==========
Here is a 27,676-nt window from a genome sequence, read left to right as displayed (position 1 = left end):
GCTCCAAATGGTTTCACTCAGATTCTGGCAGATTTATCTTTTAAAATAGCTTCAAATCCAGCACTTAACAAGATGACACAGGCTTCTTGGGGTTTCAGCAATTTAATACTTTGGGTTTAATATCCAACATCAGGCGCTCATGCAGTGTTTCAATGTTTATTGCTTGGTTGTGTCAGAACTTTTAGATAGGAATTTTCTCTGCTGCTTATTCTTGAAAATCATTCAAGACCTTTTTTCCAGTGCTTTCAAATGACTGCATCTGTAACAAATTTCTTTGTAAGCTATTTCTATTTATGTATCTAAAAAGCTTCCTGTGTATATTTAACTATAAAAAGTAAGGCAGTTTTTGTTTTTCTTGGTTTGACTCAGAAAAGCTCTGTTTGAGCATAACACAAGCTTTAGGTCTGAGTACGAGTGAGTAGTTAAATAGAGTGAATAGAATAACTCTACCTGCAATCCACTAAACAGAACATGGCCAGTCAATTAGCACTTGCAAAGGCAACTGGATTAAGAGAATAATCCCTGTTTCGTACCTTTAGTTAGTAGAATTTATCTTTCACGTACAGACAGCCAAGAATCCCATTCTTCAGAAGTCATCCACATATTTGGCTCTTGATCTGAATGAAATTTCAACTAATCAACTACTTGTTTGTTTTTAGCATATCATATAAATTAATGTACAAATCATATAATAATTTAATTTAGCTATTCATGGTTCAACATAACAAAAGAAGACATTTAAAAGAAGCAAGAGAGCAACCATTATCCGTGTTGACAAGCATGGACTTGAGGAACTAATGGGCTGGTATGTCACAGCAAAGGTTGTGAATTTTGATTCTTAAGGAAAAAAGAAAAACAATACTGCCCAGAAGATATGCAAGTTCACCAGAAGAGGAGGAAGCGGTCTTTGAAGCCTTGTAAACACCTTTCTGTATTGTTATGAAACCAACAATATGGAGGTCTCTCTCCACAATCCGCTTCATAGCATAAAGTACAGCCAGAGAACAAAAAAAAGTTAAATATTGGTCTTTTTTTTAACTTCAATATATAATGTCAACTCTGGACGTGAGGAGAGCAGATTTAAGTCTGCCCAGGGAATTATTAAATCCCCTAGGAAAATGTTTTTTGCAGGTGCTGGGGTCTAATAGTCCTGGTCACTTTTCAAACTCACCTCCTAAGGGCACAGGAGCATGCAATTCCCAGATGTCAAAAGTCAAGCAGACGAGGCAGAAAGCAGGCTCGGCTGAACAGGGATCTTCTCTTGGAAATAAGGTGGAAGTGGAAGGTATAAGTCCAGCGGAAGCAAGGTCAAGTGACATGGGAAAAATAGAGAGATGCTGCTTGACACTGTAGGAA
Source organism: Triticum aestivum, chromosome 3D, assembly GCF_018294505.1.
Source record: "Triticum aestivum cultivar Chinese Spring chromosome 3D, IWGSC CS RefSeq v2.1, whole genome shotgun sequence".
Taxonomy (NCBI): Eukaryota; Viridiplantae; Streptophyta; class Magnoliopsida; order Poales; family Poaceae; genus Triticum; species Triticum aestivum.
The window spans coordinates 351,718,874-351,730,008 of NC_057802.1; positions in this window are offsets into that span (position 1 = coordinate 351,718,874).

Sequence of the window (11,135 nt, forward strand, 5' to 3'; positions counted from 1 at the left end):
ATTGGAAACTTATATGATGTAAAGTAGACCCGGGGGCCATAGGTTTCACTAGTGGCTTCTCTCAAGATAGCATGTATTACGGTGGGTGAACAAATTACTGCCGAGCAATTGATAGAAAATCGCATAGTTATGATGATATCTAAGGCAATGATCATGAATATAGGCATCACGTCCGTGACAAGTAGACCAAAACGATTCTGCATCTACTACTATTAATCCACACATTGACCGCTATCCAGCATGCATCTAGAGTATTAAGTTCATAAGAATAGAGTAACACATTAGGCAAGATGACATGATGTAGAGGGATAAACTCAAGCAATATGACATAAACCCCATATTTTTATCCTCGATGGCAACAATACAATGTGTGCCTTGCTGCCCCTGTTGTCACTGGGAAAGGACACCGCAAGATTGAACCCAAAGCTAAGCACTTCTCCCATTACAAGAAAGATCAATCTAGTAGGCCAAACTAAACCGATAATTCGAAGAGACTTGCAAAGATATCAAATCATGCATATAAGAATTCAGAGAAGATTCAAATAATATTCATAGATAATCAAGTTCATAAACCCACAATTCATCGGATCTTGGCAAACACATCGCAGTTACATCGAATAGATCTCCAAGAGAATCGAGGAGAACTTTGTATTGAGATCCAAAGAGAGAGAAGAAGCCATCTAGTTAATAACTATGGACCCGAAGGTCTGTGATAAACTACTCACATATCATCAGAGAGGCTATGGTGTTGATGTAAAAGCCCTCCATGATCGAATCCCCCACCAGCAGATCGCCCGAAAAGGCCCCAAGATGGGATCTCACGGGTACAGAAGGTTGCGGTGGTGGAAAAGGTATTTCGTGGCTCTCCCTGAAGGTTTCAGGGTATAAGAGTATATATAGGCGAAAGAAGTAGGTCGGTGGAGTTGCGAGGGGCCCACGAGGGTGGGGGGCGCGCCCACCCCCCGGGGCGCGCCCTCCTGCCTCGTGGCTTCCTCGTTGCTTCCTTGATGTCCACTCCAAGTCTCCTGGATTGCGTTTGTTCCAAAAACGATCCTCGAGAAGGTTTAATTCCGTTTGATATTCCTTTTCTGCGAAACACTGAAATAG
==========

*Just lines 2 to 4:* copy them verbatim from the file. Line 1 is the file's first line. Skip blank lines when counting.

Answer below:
GCTCCAAATGGTTTCACTCAGATTCTGGCAGATTTATCTTTTAAAATAGCTTCAAATCCAGCACTTAACAAGATGACACAGGCTTCTTGGGGTTTCAGCAATTTAATACTTTGGGTTTAATATCCAACATCAGGCGCTCATGCAGTGTTTCAATGTTTATTGCTTGGTTGTGTCAGAACTTTTAGATAGGAATTTTCTCTGCTGCTTATTCTTGAAAATCATTCAAGACCTTTTTTCCAGTGCTTTCAAATGACTGCATCTGTAACAAATTTCTTTGTAAGCTATTTCTATTTATGTATCTAAAAAGCTTCCTGTGTATATTTAACTATAAAAAGTAAGGCAGTTTTTGTTTTTCTTGGTTTGACTCAGAAAAGCTCTGTTTGAGCATAACACAAGCTTTAGGTCTGAGTACGAGTGAGTAGTTAAATAGAGTGAATAGAATAACTCTACCTGCAATCCACTAAACAGAACATGGCCAGTCAATTAGCACTTGCAAAGGCAACTGGATTAAGAGAATAATCCCTGTTTCGTACCTTTAGTTAGTAGAATTTATCTTTCACGTACAGACAGCCAAGAATCCCATTCTTCAGAAGTCATCCACATATTTGGCTCTTGATCTGAATGAAATTTCAACTAATCAACTACTTGTTTGTTTTTAGCATATCATATAAATTAATGTACAAATCATATAATAATTTAATTTAGCTATTCATGGTTCAACATAACAAAAGAAGACATTTAAAAGAAGCAAGAGAGCAACCATTATCCGTGTTGACAAGCATGGACTTGAGGAACTAATGGGCTGGTATGTCACAGCAAAGGTTGTGAATTTTGATTCTTAAGGAAAAAAGAAAAACAATACTGCCCAGAAGATATGCAAGTTCACCAGAAGAGGAGGAAGCGGTCTTTGAAGCCTTGTAAACACCTTTCTGTATTGTTATGAAACCAACAATATGGAGGTCTCTCTCCACAATCCGCTTCATAGCATAAAGTACAGCCAGAGAACAAAAAAAAGTTAAATATTGGTCTTTTTTTTAACTTCAATATATAATGTCAACTCTGGACGTGAGGAGAGCAGATTTAAGTCTGCCCAGGGAATTATTAAATCCCCTAGGAAAATGTTTTTTGCAGGTGCTGGGGTCTAATAGTCCTGGTCACTTTTCAAACTCACCTCCTAAGGGCACAGGAGCATGCAATTCCCAGATGTCAAAAGTCAAGCAGACGAGGCAGAAAGCAGGCTCGGCTGAACAGGGATCTTCTCTTGGAAATAAGGTGGAAGTGGAAGGTATAAGTCCAGCGGAAGCAAGGTCAAGTGACATGGGAAAAATAGAGAGATGCTGCTTGACACTGTAGGAA
Source organism: Triticum aestivum, chromosome 3D, assembly GCF_018294505.1.
Source record: "Triticum aestivum cultivar Chinese Spring chromosome 3D, IWGSC CS RefSeq v2.1, whole genome shotgun sequence".